Fun pumpkin ideas for kids and grown-ups

Fun pumpkin ideas for kids and grown-ups

Fun pumpkin ideas for kids and grown-ups 1019 393 Looking out Loud

When I was a kid, my family always carved pumpkins for Halloween. I loved scooping my hands into the slimy guck, and cutting faces into meaty side. What to carve was the big question.

Carving pumpkins with family
Standing by my 1993 Halloween pumpkin wondering what to carve. The same question still plagues me today.

Now that I’ve got my own kids, I tend to answer the question “what should I carve this year?” with whatever movie or action figure the kids are into. Below you can see the forms and faces we’ve tried—from Disney to Pokemon and plenty in between.

Looking for some new pumpkin ideas this Halloween? Knock on this door for an interactive walk through our inspiration pumpkin patch:

I’m no pro carver, I just have fun sitting down and trying something new each year. Here are examples for every skill level, with simple tips for those who want to try but don’t know where to start.

→ And if you’re wondering how to be more creative, here’s a recipe.

20+ Halloween pumpkin carving ideas for every skill level

The Drunkard is an easy one. Just carve your face, leaving a big mouth opening near the bottom of the pumpkin. Then just spew those guts all over. (note: this was the last pumpkin I made before I had kids.)

The typical pumpkin gets one face, but I thought this Disney trio—Donald, Mickey, and Goofy—belonged wrapped around a shared pumpkin. The idea was cool, but TBH it would’ve been nice to have all three visible at once on separate pumpkins.

Here’s how it looked in the light. As you can see, nothing was cut all the way through the pumpkin, though the mouths and whites of the eyes were close.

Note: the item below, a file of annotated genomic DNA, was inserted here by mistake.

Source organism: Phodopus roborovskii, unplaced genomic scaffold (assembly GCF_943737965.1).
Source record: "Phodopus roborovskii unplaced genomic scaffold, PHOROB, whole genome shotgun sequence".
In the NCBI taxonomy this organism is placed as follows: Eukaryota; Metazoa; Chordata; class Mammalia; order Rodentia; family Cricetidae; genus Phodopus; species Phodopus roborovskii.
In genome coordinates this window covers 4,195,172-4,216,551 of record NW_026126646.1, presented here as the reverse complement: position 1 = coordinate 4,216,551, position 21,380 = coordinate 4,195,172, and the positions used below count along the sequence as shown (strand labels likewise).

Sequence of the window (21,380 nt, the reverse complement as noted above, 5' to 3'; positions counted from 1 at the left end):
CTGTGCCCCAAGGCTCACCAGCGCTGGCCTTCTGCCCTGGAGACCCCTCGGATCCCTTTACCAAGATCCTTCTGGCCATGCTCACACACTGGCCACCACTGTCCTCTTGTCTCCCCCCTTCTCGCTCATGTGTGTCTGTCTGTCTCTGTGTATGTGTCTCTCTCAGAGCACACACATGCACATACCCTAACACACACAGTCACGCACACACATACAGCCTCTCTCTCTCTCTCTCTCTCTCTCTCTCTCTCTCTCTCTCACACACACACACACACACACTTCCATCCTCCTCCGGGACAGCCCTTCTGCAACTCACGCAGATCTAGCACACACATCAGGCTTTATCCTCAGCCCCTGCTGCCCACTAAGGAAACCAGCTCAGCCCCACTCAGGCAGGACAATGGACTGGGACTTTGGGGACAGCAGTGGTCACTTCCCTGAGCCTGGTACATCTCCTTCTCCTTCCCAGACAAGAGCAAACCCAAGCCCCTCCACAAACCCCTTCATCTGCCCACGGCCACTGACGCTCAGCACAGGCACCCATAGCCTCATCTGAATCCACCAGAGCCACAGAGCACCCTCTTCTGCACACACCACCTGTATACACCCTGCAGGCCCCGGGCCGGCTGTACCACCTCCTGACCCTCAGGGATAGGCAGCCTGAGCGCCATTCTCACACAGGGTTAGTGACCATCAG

And here’s an earlier attempt at Mickey. One of my first explorations with different layers.

Sesame Street is another generation-spanning classic, and we wanted the whole gang: Big Bird, Cookie Monster, Oscar, and Elmo. In this first iteration, I outlined the faces and left the rest mostly untouched. Very simple, and the characters were recognizable without the candles, but less clear when lit up. Later we thinned out the faces for a better glow.

When mommy was 9-months pregnant with baby brother, big brother thought we need a pumpkin dedicated to the newcomer. Five days later, he came out of the pumpkin.

This Spiderman pumpkin isn’t that difficult to make, and it’s very cool when lit up. Just cut big triangle holes for the eyes, then some thin web-like lines running out from center, cut partway through the pumpkin.

You can carve a spider into your pumpkin, but they light up better if instead you remove the negative space around the spider. Not too difficult if you first draw a simple spider outline on the pumpkin. Just use a pen that wipes away better than the one I used here.

A nice simple ghost pumpkin. Like the spider, I think this one lights up better you take out the negative space around the ghost. Just make sure some parts (like arms) still touch the rest of the pumpkin.

Create a monkey by using the cutouts from the eyes as ears. Attach the cutout eye pieces to side of the pumpkin using toothpicks to hold them in place. This one is cute on the counter, but less interesting when the lights go off. Thinking now: maybe cutting small slits just in front of the ears would help the ears glow when the lights are out.

This is Beardyman, the original, now-retired mascot for the company I work for.

And here are some early logos from the same company. The symbols are cut all the way through, and the boxes around each symbol are cut partway in.

I set out to make an orangutan with big face-pad flanges. That didn’t work out so well, and somehow Gorilla Dog appeared instead. It’s the thought that counts, right?

Big Tooth pumpkin face was another fun attempt to try something more 3D. You need a bigger pumpkin to get some nice thick teeth. Start slow, then little by little dig in deeper to shape those pearly whites. It takes time, but it’s fairly simple if you have the patience.